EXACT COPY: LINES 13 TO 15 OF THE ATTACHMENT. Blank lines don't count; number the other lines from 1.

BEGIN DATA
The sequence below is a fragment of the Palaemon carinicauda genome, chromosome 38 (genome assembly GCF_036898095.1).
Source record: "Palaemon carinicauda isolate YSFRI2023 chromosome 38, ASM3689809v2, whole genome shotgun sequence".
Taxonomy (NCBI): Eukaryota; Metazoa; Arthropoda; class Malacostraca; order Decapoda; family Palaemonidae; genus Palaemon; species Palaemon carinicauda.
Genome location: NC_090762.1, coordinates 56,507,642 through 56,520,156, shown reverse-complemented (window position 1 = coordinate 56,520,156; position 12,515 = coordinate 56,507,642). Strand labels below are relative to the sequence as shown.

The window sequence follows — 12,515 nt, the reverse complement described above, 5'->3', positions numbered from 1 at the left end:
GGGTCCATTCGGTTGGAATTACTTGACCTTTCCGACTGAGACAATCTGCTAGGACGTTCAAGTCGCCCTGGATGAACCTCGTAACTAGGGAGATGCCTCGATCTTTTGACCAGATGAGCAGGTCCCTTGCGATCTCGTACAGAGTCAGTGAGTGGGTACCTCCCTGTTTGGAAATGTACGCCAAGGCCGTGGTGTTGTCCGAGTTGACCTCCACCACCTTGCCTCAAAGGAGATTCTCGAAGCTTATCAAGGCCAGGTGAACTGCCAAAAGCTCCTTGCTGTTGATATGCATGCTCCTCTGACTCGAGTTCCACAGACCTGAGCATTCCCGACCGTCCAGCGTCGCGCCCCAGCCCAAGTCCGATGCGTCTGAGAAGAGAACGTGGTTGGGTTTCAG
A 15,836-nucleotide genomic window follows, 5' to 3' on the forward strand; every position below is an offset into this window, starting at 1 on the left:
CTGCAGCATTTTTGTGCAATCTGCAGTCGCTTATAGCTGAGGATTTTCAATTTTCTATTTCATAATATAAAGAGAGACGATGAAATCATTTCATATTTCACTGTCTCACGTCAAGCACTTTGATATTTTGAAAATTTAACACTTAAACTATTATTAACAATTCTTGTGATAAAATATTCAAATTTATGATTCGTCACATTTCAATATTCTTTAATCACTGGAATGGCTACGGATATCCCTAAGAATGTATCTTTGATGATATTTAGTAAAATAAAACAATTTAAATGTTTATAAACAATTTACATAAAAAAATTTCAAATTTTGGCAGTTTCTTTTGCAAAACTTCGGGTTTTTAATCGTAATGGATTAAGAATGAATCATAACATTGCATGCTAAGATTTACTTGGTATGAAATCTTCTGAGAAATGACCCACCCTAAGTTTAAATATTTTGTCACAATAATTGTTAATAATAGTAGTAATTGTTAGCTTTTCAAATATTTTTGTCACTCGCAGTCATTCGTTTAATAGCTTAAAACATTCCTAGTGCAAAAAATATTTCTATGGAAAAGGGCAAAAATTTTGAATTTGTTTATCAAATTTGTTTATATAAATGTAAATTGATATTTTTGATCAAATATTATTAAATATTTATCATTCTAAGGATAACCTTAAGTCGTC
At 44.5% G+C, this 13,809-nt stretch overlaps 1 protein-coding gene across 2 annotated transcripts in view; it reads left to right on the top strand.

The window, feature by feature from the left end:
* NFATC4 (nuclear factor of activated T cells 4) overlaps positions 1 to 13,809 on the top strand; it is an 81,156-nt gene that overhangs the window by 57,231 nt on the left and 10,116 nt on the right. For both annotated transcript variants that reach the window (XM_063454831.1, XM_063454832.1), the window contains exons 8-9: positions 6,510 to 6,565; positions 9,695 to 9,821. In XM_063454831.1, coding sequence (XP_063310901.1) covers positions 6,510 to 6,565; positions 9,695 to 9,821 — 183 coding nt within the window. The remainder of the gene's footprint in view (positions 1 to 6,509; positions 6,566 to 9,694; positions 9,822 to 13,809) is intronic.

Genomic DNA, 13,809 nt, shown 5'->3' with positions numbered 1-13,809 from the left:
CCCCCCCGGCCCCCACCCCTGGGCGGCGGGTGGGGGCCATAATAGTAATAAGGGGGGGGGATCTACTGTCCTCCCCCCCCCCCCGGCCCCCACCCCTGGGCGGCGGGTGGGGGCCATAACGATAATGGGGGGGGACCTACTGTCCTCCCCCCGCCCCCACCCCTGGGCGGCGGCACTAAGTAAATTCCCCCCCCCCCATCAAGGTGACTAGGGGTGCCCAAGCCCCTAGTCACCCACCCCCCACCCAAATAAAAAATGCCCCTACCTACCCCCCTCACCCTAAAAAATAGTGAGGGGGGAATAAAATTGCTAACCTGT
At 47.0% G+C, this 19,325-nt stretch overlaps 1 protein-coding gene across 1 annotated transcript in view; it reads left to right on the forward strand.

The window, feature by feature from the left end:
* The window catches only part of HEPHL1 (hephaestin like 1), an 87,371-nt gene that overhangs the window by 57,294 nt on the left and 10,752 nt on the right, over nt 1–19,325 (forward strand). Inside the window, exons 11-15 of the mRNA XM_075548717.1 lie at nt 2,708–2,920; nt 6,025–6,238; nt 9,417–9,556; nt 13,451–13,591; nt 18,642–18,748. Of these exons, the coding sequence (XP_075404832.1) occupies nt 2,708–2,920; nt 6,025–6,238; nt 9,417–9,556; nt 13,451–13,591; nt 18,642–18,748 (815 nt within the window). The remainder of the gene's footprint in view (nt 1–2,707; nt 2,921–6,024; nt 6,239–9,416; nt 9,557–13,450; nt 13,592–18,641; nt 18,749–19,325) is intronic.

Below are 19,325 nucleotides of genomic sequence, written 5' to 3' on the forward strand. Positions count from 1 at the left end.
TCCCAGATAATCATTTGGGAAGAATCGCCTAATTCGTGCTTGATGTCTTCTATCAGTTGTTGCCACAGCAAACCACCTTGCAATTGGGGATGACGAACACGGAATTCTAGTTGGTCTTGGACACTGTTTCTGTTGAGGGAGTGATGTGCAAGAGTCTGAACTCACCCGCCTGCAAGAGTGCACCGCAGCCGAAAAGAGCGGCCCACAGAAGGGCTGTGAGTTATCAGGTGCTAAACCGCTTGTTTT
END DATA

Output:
CCCCCCCGGCCCCCACCCCTGGGCGGCGGGTGGGGGCCATAATAGTAATAAGGGGGGGGGATCTACTGTCCTCCCCCCCCCCCCGGCCCCCACCCCTGGGCGGCGGGTGGGGGCCATAACGATAATGGGGGGGGACCTACTGTCCTCCCCCCGCCCCCACCCCTGGGCGGCGGCACTAAGTAAATTCCCCCCCCCCCATCAAGGTGACTAGGGGTGCCCAAGCCCCTAGTCACCCACCCCCCACCCAAATAAAAAATGCCCCTACCTACCCCCCTCACCCTAAAAAATAGTGAGGGGGGAATAAAATTGCTAACCTGT
At 47.0% G+C, this 19,325-nt stretch overlaps 1 protein-coding gene across 1 annotated transcript in view; it reads left to right on the forward strand.

The window, feature by feature from the left end: